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Airbus and Aerion, which is developing a multi-million supersonic business jet, will collaborate on the jet's development and exchange knowledge and capabilities on design and certification.
For Aerion, it's a major step forward in the advancement of the development and commercialisation of its Aerion AS2 supersonic business jet.
"It's a total game changer," Brian Barents, Aerion's vice-chairman, said of the arrangement. "I think we've been pretty consistent that the next big step was going to be the establishment of an industrial collaboration and a partner."
Aerion officials knew it would take a well-established original equipment manufacturer to complete the project, he said.
"We couldn't be more delighted with the choice of Airbus," Barents said. "We think that their footprint around the world is clearly going to help us as we develop the airplane."
Under the agreement, Airbus Group, through its Defence and Space division, will provide technical and certification support.
That will include the assignment of senior engineering staff to Aerion's organization.
The two groups will work together at Aerion's facilities in Reno, Nevada in the US.
"It puts us solidly on track toward our objective of certifying the world's first supersonic jet in 2021," Robert Bass, Aerion's chairman and principal investor, said in a statement.
It's too soon to say whether Airbus will be involved in manufacturing the plane, Barents said.
"We still haven't determined that," he said.
It's also too soon to say whether Airbus' design and engineering site in Wichita will be involved in the project, Barents said.
"We'll leave that up to Airbus whether the disciplines and the availability are available to us during the time that would be needed," Barents said. "That would be an Airbus call. Certainly, it's a valuable resource. I would hope at some point they would be involved."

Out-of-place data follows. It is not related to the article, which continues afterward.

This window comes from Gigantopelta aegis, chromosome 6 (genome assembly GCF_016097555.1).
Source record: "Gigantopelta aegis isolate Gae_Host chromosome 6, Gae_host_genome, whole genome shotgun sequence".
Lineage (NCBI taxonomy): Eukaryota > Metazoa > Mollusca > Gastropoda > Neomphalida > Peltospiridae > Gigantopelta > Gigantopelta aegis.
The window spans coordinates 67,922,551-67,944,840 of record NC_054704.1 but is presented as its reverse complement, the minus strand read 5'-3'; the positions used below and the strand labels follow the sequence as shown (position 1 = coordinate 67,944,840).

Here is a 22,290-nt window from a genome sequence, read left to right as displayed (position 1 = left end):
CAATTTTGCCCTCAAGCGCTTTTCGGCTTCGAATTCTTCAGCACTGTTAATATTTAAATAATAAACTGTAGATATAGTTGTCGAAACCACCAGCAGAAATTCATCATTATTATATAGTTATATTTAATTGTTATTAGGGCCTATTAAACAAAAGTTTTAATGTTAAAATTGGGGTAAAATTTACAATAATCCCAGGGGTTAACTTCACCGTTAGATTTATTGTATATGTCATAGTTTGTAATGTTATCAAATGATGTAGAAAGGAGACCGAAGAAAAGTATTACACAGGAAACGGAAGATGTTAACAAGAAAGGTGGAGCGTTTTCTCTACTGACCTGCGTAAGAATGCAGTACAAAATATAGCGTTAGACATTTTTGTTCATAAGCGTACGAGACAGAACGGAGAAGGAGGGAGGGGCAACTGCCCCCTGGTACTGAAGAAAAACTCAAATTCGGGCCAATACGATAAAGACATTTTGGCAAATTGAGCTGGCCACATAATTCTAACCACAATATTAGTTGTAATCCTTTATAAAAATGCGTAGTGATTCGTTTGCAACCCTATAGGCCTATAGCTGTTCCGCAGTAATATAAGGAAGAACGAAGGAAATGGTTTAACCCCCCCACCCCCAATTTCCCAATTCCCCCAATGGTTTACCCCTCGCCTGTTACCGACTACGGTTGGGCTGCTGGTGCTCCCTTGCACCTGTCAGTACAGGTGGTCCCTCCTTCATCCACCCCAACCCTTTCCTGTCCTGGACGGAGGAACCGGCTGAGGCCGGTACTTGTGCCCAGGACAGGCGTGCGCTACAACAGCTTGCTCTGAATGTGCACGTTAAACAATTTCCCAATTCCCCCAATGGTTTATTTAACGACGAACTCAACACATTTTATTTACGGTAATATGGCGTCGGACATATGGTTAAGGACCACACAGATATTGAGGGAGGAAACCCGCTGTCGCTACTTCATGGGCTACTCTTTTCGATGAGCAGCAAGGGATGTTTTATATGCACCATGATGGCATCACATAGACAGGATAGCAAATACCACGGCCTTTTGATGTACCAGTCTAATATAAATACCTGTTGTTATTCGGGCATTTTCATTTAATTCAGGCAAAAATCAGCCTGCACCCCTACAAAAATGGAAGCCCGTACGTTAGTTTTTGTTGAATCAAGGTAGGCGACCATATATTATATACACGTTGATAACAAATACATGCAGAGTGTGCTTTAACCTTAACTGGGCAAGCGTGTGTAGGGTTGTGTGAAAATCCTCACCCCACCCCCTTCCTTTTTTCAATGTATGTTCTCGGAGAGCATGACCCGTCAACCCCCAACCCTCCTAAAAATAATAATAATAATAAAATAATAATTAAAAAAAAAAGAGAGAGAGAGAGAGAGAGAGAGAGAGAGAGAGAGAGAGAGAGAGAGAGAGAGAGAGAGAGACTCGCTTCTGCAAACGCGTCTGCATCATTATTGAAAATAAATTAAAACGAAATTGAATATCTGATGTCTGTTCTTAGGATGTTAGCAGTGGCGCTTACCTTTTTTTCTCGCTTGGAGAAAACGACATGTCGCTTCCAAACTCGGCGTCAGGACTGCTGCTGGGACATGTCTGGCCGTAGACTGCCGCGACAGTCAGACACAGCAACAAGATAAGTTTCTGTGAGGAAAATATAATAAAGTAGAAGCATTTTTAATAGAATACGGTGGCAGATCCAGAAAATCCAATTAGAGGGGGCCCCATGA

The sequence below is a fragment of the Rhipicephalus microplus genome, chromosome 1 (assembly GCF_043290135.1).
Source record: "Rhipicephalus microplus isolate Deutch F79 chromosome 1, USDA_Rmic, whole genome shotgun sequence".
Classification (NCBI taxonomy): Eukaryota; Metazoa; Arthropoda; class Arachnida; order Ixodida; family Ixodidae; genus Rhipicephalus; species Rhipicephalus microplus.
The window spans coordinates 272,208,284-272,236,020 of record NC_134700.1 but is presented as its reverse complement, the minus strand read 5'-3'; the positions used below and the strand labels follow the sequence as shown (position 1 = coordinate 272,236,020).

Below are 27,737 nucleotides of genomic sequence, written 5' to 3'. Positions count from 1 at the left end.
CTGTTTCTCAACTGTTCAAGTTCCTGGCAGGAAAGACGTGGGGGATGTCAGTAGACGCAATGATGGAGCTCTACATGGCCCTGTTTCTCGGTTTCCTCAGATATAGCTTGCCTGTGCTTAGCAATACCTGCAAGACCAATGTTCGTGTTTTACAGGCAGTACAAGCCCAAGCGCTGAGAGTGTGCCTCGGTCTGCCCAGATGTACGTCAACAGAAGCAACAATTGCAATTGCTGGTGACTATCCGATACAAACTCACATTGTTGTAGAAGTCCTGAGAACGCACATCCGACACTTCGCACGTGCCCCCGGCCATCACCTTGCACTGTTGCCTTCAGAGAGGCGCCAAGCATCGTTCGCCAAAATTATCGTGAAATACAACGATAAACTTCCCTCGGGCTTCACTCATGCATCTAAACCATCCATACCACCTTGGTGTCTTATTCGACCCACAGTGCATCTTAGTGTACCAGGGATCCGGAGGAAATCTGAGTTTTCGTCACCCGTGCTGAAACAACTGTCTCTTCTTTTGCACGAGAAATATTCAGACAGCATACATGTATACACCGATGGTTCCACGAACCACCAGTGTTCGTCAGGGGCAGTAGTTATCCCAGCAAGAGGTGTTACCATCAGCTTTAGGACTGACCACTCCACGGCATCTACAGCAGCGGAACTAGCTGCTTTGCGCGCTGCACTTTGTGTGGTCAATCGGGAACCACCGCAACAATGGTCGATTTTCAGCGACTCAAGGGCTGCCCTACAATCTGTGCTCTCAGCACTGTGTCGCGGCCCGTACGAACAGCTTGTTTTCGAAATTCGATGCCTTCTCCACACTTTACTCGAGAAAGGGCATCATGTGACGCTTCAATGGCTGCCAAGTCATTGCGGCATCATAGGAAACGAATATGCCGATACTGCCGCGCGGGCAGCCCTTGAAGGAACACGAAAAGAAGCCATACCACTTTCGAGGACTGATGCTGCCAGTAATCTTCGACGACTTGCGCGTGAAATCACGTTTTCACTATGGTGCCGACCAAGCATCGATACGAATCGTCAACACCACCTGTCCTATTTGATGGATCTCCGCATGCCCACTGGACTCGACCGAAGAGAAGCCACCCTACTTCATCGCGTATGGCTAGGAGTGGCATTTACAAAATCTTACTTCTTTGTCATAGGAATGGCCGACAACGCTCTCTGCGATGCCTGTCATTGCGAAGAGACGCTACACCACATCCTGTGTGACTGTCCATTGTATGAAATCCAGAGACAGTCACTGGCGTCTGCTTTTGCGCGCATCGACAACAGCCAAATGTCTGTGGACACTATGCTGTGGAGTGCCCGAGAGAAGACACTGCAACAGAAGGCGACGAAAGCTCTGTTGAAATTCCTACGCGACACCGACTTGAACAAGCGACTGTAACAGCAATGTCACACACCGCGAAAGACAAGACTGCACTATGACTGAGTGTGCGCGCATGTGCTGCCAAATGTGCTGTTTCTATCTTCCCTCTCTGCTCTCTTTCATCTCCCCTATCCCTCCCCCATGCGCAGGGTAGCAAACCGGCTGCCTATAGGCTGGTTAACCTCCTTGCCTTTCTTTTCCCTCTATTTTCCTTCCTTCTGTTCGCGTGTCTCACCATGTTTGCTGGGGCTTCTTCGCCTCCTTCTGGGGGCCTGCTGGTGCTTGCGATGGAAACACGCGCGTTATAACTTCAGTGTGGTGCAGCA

Airbus did a thorough job of analysing Aerion's design tools that it's developed over the past several years., Barents said.
Over the longer term, Aerion will provide proprietary technology and assistance to Airbus Group in its high-performance technology development, which include Aerion's research, proprietary design tools and patented aerodynamic designs, the company said.
"They have exclusive rights to utilize those design tools as they look at developing their product line," Barents said.
The plan is to certify the plane in 2021 with first delivery in 2022. Flight testing would begin in roughly 2019.
The plane will sell for roughly $US110 million ($A124 million).
The cost depends upon which engines will be selected for the plane. Aerion is doing an analysis with three large engine manufacturers.
In May, Aerion announced that it had revamped the design of its supersonic jet to a larger-cabin, three-engine model that can fly farther.
The redesign was made to meet changes in the market, officials say.
A recent market study that assessed customer demand – especially in emerging markets such as Asia – found preferences for a corporate jet that can fly fast enough to break the sound barrier, while providing ample room and greater range.
Aerion significantly widened the cabin's cross section and increased its range from 4700 nautical miles (8700 km) to more than 5000 nautical miles (9300 km).
In the revamped design, the jet will have two "sweet spots" where range and efficiency are at a maximum, Aerion has said.
One is at about Mach 0.95, or 1163 km/h, in places where supersonic flight is prohibited.
The other is at a supersonic speed of Mach 1.4, or 1715 km/h. The plane is expected to have a maximum speed of Mach 1.6, or 1960 km/h.
The latest study also confirmed demand for more than 600 units over 20 years.